Equipped with a tiny body (mostly around 100 g), elegant plumage, graceful movement, excellent directional sensation, they can make the longest journey in this planet solely on their own wisdom and power.
When the Arctic weather becomes too harsh, they do not simply go down a little to south but they fly all the way down and reach the Antarctic ocean. They are real extreme migrators!
According to a research by C. Egevang et al (PNAS 2010;107(5):2078-81), their flight statistics was like below:
- Average distance of a round-trip: 70,900 km
- Average daily distance (northbound): 520 km
- Average daily distance (southbound): 330 km
Isn’t this amazing?
The authors of the reference applied geolocators on 70 arctic terns but retrieved only 11 from which the data mentioned above were drawn. The first author, Dr. Carsten Egevang expressed his wish for a future research where he could follow-up the rest of the individuals carrying the unretrieved geolocators; however, I could not find any further articles for this matter. Specifically he pointed out that the terns took two routes during southbound migration, of which reason is unclear. He proposed two hypotheses: 1) the terns might have been affected by the wind system so that each individual may choose a different route each year depending on the wind condition or 2) the route may be genetically encoded or learned by an individual so that the same tern would take the same route each year. Unfortunatley, nobody seemed to succeed in securing the fund to follow-up those terns in 2010.
Unlike other sea birds, arctic terns rarely float on the open ocean. Rather, they rest on the ground or an iceberg. Rest of the time they usually stay in the air.
Their main diet consists of various fishes. Species of fishes they choose differ depending on the studied regions.
Their longest survival record has been recorded as 34 years (J. J. Hatch. Bird-Banding. 1974;45:269–70). In the article, the banded individual (#35.325864) was trapped its nest on Petit Manan Island, Maine, USA on June 19, 1970. Although the bird had broken bill, he/she was in excellent condition and weighed 119 g. The author (Jeremy J. Hatch, 1937-2015) initially could not find the banding record; however, he eventually tracked it down and reported that the bird was banded on Green Island by Arnold E. Davis, along with other 48 young terns, on July 24, 1936. The author cited three articles about longevity records of arctic terns, which were 23, 27, and 28 years. The bird bearing the band number 35.325864 was rebanded and released. And the author expected the record he reported would be beaten by another one in near future. But it seems the 34-year record still holds the number one position.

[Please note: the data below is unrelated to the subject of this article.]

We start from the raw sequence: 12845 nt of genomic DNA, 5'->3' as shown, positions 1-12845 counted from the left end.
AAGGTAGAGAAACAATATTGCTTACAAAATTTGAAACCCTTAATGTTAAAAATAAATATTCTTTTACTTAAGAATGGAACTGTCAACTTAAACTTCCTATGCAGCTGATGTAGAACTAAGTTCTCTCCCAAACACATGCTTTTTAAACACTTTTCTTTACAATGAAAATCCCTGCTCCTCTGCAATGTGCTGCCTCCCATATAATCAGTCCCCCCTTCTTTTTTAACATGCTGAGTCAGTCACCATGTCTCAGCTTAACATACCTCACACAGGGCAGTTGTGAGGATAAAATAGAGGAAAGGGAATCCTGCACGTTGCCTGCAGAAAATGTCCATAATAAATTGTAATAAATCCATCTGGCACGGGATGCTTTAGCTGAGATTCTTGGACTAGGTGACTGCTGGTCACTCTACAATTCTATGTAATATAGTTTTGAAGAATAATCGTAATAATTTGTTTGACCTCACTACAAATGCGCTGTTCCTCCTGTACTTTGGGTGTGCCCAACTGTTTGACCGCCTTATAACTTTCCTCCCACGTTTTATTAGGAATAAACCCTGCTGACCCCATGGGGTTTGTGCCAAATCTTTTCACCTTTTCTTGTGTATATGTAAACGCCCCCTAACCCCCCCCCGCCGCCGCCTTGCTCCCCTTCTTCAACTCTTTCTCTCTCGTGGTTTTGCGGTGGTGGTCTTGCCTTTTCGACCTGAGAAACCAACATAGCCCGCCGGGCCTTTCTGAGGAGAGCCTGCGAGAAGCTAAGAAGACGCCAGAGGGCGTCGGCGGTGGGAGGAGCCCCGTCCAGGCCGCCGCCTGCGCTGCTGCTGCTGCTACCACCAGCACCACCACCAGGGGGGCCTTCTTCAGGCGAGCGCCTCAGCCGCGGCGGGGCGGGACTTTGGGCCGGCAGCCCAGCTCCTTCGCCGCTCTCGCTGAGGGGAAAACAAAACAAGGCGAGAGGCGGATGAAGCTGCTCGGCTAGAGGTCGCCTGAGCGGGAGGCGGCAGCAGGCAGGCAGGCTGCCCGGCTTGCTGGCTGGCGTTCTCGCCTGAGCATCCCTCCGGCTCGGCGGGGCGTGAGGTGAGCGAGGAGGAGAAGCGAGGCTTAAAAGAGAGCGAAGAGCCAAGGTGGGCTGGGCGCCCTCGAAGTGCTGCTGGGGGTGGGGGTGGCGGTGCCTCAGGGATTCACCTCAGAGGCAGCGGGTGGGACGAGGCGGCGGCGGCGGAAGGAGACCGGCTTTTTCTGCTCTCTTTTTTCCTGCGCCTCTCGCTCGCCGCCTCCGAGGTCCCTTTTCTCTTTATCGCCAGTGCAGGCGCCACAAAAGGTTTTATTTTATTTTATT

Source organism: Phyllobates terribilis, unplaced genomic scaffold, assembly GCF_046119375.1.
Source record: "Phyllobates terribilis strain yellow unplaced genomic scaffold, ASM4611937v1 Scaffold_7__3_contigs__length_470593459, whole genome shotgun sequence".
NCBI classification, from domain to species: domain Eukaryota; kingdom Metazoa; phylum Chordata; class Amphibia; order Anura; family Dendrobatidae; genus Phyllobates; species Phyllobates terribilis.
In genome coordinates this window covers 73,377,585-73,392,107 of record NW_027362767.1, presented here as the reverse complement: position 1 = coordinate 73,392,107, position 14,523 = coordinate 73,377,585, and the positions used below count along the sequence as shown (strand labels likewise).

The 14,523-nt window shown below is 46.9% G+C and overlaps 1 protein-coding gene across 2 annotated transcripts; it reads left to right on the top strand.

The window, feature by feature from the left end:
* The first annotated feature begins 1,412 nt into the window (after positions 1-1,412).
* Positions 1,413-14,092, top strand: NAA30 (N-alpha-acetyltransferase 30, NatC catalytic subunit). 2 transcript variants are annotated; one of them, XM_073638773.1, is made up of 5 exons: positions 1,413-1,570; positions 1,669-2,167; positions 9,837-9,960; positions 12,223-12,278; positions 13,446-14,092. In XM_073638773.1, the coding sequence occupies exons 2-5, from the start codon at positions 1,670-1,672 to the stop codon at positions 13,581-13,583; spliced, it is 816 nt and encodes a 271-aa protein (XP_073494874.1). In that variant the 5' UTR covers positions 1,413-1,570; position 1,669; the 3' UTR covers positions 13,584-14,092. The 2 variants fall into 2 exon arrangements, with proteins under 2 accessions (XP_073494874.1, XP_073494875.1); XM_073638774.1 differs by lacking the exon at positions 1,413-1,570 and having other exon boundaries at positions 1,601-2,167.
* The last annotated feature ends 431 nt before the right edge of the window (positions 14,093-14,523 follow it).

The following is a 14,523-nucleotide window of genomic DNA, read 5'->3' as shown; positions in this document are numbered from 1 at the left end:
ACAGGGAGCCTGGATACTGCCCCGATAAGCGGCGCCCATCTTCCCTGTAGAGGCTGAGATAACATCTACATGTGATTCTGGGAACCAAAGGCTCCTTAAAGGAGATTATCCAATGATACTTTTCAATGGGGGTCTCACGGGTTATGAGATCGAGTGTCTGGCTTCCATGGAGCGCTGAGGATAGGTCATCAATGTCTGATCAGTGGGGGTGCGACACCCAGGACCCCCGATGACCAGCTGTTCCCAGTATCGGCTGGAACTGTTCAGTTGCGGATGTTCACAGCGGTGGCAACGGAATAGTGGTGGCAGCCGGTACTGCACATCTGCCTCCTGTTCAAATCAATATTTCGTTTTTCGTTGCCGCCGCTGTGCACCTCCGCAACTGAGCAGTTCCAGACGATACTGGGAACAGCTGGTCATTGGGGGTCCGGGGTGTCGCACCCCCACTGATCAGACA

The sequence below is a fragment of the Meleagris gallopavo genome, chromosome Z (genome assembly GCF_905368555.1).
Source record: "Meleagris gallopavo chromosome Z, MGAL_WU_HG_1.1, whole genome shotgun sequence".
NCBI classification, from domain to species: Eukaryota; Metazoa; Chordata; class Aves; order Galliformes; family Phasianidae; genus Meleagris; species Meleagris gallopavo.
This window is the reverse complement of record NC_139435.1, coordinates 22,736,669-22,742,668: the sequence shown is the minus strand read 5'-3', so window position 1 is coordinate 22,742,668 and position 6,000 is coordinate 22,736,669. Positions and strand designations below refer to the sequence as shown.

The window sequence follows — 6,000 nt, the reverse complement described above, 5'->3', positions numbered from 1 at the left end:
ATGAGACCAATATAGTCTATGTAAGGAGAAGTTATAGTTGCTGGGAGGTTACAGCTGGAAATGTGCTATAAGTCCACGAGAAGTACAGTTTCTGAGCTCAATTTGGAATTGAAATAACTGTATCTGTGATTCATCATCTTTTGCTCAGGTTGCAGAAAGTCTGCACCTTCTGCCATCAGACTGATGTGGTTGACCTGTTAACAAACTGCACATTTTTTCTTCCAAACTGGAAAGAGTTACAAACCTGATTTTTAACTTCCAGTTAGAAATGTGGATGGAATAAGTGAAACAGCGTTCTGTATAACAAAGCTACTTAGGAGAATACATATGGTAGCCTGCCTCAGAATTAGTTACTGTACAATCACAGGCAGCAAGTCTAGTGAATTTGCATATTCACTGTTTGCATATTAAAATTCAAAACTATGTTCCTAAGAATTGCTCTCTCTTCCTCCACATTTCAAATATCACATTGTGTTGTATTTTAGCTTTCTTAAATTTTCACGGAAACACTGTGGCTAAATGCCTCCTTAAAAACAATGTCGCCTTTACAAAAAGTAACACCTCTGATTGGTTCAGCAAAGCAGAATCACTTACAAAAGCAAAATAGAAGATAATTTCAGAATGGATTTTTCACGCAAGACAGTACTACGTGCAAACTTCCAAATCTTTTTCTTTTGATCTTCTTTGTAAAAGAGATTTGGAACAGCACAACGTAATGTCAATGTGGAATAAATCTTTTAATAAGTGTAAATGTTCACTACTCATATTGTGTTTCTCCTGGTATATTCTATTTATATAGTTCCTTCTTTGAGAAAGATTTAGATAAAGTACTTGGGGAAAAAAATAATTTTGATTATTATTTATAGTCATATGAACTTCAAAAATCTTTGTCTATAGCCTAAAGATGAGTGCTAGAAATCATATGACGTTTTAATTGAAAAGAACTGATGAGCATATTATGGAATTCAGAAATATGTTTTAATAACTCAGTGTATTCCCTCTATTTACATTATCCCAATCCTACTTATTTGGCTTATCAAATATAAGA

I unexpectedly encountered arctic terns for the first time in Latrabjarg, Iceland. I and my husband planned a northern summer trip covering Iceland, Longyearbyen, Tromso, and Oslo for a month in 2019. We started from Iceland. We landed in Reykjavik and first headed to Latrabjarg, a kind of a starting point of our trip. Anyway, the road to Latrabjarg was terribly foggy, the road was curvy and narrow, and sheeps were constantly popping out from both sides of the road. The driving made us extremely nervous. We even had to pass a car in which the driver was mentally exhausted and gave up on driving in the middle of the road. We finally made it to the Hotel Latrabjarg and exhaled a sigh of relief. Applause to my husband, the best driver! The weather was not kind and we had to mostly stay indoor. Nevertheless, we had a morning walk the next day and had the luck (?) of receiving hostile attacks of arctic terns. We were walking on the normal passage for humans but suddenly two terns started attacking us with violent clicking sound, which ironically sounded very charming to me. It turned out the field alongside the road was dominated by many terns. So we had to leave as soon as possible. Although my eyeballs were almost pulled out or pierced by the terns, it was a uniquely, attractive moment!
In the introduction section for arctic tern in birdsoftheworld.org, there is a paragraph reasoning whey there are not enough research data of inland arctic studies. The author describes like this “The notable absence of inland arctic studies is chiefly attributable to the wide dispersion of the species and thus the difficulties of assembling adequate samples, but the ferocity with which the Arctic Tern defends its nest could be a contributing factor.” Yeah, I totally agree!
I recorded the attack with iphone and managed to take a few shots with DSLR camera. The iphone footage lasts only 45 seconds but the whole watch time is several hours, if I count. I made a video and uploaded on Youtube. I am the most avid watcher of my channel.
I admire this tiny bird. No doubt that they are the true experts in the field of aviation business. Bravo, arctic terns, my heros!